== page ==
It is crucial to identify your organisation’s business-critical assets. Cyberattacks will do the most damage to these assets, so identifying and protecting them is the priority to minimise the impact. Identifying your most important assets also has the added benefit of highlighting vulnerabilities within your system, which you can then focus on securing. For example, if your email system poses a potential and significant risk to security, you can put procedures in place to block threat actors that attempt to exploit it.

Drafting an Incident Response Plan

The draft of your IRP can use two pre-existing frameworks as inspiration. These frameworks are the National Institute of Standards and Technology (NIST), and the SANS Institute.

An effective IRP will follow these
1. Preparation
2. Identification
3. Containment
4. Eradication
5. Recovery
6. Post-incident Activity

The NIST and SANS frameworks are incredibly similar, with the only difference being that the SANS framework views containment, eradication, and recovery as individual stages, as opposed to NIST which views them as one.

This step helps lay out to employees the process they should take in response to a cyberattack. The plan is important in ensuring the response is organised, preventing losses that would have occurred from wasted time.

Developing a communication plan

Developing a communication plan is an effective method of ensuring that information reaches the relevant stakeholders in a timely manner. You should also include the contact details of your IRT members in your plan both internal and external to guarantee the required people are reachable.

A communication breakdown could be detrimental to the organisation in the event of an attack. This could result in a spread of misinformation which could cause further harm to the business. If stakeholders aren’t informed quickly about the attack, they may lose trust in the organisation, causing it to lose out on future business.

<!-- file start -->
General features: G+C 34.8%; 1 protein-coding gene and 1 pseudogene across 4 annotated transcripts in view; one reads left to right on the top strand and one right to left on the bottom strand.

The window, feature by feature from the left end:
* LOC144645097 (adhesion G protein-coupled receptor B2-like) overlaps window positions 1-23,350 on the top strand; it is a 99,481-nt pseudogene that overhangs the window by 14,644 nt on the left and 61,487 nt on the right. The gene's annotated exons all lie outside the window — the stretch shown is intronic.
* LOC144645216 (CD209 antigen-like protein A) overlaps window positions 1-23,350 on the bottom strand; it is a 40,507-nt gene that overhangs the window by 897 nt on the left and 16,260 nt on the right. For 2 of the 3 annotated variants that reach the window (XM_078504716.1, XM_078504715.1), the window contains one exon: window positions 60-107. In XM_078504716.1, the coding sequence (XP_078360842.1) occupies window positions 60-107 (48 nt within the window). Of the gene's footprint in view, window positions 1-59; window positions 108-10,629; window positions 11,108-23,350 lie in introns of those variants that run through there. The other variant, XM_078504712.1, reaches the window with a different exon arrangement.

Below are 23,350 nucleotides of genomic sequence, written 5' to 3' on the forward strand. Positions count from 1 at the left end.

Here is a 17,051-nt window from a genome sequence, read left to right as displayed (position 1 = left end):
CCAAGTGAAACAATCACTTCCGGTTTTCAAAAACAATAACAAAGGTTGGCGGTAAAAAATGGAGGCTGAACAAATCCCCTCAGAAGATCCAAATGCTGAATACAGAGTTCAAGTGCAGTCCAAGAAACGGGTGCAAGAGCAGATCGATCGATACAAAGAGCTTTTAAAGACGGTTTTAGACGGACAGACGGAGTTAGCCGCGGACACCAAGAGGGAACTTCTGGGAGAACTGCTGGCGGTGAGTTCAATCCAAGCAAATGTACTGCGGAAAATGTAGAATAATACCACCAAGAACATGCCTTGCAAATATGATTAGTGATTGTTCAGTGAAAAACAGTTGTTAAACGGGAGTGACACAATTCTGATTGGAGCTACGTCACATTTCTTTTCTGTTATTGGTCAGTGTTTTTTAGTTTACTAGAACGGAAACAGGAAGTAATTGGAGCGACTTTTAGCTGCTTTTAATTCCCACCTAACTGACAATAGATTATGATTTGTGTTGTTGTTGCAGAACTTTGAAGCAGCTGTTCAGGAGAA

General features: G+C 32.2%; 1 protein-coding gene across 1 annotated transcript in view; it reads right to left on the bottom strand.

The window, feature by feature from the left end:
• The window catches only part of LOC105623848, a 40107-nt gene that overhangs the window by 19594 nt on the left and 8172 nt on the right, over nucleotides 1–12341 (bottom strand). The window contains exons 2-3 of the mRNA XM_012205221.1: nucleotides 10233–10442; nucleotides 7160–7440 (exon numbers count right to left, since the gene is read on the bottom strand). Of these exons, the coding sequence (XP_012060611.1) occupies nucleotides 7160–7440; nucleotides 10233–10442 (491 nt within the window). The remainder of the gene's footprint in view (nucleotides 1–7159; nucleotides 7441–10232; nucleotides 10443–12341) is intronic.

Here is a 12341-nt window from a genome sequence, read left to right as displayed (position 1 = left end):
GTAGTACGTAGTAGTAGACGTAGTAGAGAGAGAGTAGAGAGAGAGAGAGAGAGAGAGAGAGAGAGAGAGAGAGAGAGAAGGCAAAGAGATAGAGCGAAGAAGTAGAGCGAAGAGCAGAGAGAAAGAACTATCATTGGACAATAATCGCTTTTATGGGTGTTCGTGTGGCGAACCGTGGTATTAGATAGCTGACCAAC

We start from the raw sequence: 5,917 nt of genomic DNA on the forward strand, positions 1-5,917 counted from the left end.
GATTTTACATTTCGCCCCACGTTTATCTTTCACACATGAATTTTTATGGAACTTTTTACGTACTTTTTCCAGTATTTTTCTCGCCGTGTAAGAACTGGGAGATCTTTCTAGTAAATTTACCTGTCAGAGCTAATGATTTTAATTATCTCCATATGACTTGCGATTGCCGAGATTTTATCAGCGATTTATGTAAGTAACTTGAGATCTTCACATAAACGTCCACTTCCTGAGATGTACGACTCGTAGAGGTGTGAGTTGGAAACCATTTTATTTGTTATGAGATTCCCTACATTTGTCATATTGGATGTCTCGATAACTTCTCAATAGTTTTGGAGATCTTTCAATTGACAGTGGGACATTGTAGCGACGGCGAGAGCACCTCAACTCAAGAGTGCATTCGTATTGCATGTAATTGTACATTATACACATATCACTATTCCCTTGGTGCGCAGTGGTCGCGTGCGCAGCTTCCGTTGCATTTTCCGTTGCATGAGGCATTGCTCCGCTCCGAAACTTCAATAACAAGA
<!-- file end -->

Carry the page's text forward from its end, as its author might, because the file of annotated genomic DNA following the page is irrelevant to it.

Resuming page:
A communication plan cuts out these risks by helping you respond faster during an attack. This prevents misinformation from having the time to spread and appeases your stakeholders.

Testing and updating the IRP

The final step in creating an IRP is to test it, and then update it accordingly. Cyberattacks are constantly evolving, and your IRP must reflect this. It’s not enough to just create one plan, not keep it up to date and hope for the best.

Testing your IRP is critical as it allows you to identify any weaknesses before threat actors can. This can be done by performing cyberattack simulations or walkthroughs to test the effectiveness of the plan, and that the members of the IRT understand their roles and responsibilities. During the test, the IRT should record any observations and areas of improvement.

Your IRP should be tested and updated annually at the very least. As cyberattacks continue to grow in the Middle East, having an updated plan provides the security needed to prevent assaults on your systems.

Taking control of your security outcomes

Cyberattacks in the Middle East are no longer an issue that organisations can ignore. Their growing frequency has led to them becoming an inevitable challenge that businesses must tackle head-on. Even though cyberattacks may be unavoidable, losses from them don’t need to be. Preparing an IRP can help security teams react and respond quickly and efficiently, reducing the damage done by a breach. The faster the response, the less damage a threat actor can perpetrate, saving both costly losses and the trust of your stakeholders.